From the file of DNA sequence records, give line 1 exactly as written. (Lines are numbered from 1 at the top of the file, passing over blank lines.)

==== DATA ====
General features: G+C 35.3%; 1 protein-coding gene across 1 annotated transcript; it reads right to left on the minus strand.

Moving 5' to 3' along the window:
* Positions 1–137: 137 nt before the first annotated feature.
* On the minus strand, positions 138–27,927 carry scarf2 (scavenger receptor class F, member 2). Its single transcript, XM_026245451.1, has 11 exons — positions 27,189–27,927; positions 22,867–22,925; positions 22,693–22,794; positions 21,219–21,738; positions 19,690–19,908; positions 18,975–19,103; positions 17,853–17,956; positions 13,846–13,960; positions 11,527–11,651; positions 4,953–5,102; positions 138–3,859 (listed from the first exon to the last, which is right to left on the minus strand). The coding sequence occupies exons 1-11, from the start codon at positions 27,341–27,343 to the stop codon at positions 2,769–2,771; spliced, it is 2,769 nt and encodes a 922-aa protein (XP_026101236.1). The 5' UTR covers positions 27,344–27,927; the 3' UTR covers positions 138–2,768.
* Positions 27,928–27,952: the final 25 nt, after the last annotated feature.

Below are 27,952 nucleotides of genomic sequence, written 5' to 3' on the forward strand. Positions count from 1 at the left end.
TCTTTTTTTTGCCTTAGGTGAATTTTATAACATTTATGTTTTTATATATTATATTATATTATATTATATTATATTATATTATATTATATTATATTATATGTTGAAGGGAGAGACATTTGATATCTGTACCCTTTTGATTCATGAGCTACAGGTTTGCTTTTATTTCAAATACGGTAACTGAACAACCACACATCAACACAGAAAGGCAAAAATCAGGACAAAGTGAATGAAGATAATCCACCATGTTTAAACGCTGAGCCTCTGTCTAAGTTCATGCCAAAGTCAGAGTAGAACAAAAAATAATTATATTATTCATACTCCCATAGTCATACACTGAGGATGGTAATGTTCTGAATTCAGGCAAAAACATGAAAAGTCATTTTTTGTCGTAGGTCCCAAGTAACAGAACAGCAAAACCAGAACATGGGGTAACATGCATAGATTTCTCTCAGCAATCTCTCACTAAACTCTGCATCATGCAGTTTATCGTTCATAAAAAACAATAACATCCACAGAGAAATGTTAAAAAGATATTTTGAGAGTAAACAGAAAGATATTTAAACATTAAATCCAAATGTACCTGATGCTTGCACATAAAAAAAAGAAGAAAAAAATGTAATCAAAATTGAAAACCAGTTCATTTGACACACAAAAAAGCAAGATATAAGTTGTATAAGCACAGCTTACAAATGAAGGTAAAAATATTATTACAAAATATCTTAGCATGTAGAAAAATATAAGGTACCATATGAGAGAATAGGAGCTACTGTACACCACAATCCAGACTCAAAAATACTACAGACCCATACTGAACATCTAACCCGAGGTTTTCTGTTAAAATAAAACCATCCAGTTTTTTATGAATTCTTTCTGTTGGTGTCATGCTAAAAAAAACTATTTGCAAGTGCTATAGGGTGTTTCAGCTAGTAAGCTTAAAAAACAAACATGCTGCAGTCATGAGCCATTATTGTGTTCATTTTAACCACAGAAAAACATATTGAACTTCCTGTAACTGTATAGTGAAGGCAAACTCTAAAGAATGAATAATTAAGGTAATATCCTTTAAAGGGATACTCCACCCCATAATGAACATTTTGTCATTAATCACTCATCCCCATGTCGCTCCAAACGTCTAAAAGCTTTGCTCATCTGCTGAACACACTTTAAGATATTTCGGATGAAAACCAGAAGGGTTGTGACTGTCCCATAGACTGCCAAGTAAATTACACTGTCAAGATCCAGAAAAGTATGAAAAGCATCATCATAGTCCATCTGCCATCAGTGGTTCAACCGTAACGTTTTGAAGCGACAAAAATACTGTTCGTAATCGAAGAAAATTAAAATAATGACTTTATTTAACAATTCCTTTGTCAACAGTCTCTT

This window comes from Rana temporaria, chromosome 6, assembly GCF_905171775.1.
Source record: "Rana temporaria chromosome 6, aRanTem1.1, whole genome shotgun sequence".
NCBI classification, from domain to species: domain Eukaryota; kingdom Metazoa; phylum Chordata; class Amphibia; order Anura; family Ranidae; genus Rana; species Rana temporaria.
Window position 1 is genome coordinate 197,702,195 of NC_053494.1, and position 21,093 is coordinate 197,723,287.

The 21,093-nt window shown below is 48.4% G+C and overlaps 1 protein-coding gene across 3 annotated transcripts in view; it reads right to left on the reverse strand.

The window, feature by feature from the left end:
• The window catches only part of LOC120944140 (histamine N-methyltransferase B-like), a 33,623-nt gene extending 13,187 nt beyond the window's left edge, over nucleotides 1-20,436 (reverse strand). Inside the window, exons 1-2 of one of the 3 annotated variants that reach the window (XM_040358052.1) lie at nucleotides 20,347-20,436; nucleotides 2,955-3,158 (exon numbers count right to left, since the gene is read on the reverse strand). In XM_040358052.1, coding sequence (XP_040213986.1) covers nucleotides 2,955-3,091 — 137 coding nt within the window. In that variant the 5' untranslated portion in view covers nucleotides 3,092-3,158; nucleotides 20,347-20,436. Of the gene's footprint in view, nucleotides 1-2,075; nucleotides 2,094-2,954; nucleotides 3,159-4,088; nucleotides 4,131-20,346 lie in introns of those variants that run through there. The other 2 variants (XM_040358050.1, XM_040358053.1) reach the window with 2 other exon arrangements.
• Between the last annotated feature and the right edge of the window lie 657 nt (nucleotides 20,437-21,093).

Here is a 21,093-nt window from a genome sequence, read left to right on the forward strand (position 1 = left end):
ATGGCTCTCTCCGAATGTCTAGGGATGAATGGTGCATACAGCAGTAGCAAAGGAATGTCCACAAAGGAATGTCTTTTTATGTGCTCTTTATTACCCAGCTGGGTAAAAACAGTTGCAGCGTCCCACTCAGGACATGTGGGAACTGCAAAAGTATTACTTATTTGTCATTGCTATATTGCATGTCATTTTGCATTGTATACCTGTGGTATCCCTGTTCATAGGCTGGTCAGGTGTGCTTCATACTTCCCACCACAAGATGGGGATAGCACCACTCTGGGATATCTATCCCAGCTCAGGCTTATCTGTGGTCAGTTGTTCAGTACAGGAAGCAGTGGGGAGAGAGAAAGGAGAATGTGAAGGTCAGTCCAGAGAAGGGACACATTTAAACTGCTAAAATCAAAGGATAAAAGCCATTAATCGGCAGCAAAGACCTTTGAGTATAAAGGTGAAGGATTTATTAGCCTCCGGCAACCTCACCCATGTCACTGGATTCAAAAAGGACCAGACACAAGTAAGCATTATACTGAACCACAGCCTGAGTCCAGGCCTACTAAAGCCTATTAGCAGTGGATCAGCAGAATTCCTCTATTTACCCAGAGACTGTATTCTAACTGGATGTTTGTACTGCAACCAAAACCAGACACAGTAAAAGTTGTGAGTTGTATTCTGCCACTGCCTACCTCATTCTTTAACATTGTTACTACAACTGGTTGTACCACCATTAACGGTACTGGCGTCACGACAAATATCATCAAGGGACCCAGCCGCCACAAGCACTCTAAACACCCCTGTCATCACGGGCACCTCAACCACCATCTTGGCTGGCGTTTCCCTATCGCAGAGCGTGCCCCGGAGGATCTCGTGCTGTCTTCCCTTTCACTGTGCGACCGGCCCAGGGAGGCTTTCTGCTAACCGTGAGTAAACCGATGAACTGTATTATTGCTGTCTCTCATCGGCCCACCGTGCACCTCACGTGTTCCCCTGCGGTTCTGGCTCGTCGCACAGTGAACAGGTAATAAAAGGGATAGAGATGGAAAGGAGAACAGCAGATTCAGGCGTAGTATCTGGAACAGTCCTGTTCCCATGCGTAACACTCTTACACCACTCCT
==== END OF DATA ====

General features: G+C 35.3%; 1 protein-coding gene across 1 annotated transcript; it reads right to left on the minus strand.